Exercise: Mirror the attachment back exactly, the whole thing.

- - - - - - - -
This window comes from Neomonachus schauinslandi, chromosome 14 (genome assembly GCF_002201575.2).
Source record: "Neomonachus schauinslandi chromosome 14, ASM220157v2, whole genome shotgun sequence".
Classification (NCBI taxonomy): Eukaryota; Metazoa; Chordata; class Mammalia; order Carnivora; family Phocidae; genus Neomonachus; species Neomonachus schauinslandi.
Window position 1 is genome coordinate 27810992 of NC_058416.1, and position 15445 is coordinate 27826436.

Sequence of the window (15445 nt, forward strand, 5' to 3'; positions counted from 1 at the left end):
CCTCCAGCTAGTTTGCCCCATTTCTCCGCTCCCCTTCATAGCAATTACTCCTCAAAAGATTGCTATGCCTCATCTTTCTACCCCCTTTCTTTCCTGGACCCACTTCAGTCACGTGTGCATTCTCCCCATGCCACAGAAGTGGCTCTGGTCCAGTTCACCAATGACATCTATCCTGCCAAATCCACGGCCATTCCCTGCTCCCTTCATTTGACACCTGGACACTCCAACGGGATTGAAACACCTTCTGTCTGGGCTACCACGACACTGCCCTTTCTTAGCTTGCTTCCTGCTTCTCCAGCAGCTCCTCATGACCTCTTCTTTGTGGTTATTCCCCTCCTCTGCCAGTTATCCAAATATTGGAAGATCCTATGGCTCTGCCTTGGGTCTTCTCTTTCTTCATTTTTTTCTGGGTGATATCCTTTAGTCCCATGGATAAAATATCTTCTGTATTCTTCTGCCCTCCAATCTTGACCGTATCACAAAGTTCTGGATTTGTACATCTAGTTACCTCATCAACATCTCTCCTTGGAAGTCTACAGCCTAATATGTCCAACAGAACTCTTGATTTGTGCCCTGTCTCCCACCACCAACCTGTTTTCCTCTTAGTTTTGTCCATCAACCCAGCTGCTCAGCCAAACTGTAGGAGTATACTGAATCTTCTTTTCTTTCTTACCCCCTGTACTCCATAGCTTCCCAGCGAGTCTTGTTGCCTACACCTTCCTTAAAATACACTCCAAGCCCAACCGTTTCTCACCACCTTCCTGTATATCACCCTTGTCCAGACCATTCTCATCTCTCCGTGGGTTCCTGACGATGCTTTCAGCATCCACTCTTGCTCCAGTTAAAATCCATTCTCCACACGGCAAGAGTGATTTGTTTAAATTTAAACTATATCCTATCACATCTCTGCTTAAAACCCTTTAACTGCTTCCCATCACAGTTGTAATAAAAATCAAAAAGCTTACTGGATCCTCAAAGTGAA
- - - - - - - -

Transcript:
This window comes from Neomonachus schauinslandi, chromosome 14 (genome assembly GCF_002201575.2).
Source record: "Neomonachus schauinslandi chromosome 14, ASM220157v2, whole genome shotgun sequence".
Classification (NCBI taxonomy): Eukaryota; Metazoa; Chordata; class Mammalia; order Carnivora; family Phocidae; genus Neomonachus; species Neomonachus schauinslandi.
Window position 1 is genome coordinate 27810992 of NC_058416.1, and position 15445 is coordinate 27826436.

Sequence of the window (15445 nt, forward strand, 5' to 3'; positions counted from 1 at the left end):
CCTCCAGCTAGTTTGCCCCATTTCTCCGCTCCCCTTCATAGCAATTACTCCTCAAAAGATTGCTATGCCTCATCTTTCTACCCCCTTTCTTTCCTGGACCCACTTCAGTCACGTGTGCATTCTCCCCATGCCACAGAAGTGGCTCTGGTCCAGTTCACCAATGACATCTATCCTGCCAAATCCACGGCCATTCCCTGCTCCCTTCATTTGACACCTGGACACTCCAACGGGATTGAAACACCTTCTGTCTGGGCTACCACGACACTGCCCTTTCTTAGCTTGCTTCCTGCTTCTCCAGCAGCTCCTCATGACCTCTTCTTTGTGGTTATTCCCCTCCTCTGCCAGTTATCCAAATATTGGAAGATCCTATGGCTCTGCCTTGGGTCTTCTCTTTCTTCATTTTTTTCTGGGTGATATCCTTTAGTCCCATGGATAAAATATCTTCTGTATTCTTCTGCCCTCCAATCTTGACCGTATCACAAAGTTCTGGATTTGTACATCTAGTTACCTCATCAACATCTCTCCTTGGAAGTCTACAGCCTAATATGTCCAACAGAACTCTTGATTTGTGCCCTGTCTCCCACCACCAACCTGTTTTCCTCTTAGTTTTGTCCATCAACCCAGCTGCTCAGCCAAACTGTAGGAGTATACTGAATCTTCTTTTCTTTCTTACCCCCTGTACTCCATAGCTTCCCAGCGAGTCTTGTTGCCTACACCTTCCTTAAAATACACTCCAAGCCCAACCGTTTCTCACCACCTTCCTGTATATCACCCTTGTCCAGACCATTCTCATCTCTCCGTGGGTTCCTGACGATGCTTTCAGCATCCACTCTTGCTCCAGTTAAAATCCATTCTCCACACGGCAAGAGTGATTTGTTTAAATTTAAACTATATCCTATCACATCTCTGCTTAAAACCCTTTAACTGCTTCCCATCACAGTTGTAATAAAAATCAAAAAGCTTACTGGATCCTCAAAGTGAA